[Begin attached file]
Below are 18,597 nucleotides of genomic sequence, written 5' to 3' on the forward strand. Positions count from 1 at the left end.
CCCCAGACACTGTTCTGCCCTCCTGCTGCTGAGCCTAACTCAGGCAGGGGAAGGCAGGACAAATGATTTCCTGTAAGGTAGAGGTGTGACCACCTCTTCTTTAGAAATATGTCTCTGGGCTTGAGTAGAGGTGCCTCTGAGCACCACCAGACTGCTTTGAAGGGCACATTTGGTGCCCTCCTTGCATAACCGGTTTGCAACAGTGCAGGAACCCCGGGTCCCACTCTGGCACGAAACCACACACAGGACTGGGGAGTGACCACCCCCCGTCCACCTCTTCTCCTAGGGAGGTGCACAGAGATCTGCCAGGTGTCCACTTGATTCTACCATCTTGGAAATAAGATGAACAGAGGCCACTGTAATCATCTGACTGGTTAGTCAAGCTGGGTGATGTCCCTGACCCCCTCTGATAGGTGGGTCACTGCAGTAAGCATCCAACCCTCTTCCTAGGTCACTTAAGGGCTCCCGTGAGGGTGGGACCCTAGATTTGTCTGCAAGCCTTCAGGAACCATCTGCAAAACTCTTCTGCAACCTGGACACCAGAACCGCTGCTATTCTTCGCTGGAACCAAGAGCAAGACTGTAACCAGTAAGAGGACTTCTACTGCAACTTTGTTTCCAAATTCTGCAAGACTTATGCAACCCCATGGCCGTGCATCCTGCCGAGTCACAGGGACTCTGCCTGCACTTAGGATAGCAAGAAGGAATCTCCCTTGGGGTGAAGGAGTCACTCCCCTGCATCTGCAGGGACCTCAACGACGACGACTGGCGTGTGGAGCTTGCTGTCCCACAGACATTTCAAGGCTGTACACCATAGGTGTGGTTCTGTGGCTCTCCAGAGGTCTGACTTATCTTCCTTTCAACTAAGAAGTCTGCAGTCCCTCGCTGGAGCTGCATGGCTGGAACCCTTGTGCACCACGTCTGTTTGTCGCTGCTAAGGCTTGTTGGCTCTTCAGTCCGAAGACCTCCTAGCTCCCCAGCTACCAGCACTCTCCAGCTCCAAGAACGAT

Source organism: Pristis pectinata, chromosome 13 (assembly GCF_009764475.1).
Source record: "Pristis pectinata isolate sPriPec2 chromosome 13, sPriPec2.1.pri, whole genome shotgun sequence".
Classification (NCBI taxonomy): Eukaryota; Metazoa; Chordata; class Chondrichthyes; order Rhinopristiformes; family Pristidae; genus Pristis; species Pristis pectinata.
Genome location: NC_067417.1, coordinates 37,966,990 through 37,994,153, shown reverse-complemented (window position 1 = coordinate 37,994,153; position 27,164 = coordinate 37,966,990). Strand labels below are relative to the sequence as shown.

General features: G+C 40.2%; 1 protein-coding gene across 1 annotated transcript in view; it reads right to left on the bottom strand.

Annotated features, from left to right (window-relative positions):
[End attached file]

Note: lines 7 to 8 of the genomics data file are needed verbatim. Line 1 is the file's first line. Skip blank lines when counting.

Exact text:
General features: G+C 40.2%; 1 protein-coding gene across 1 annotated transcript in view; it reads right to left on the bottom strand.

Annotated features, from left to right (window-relative positions):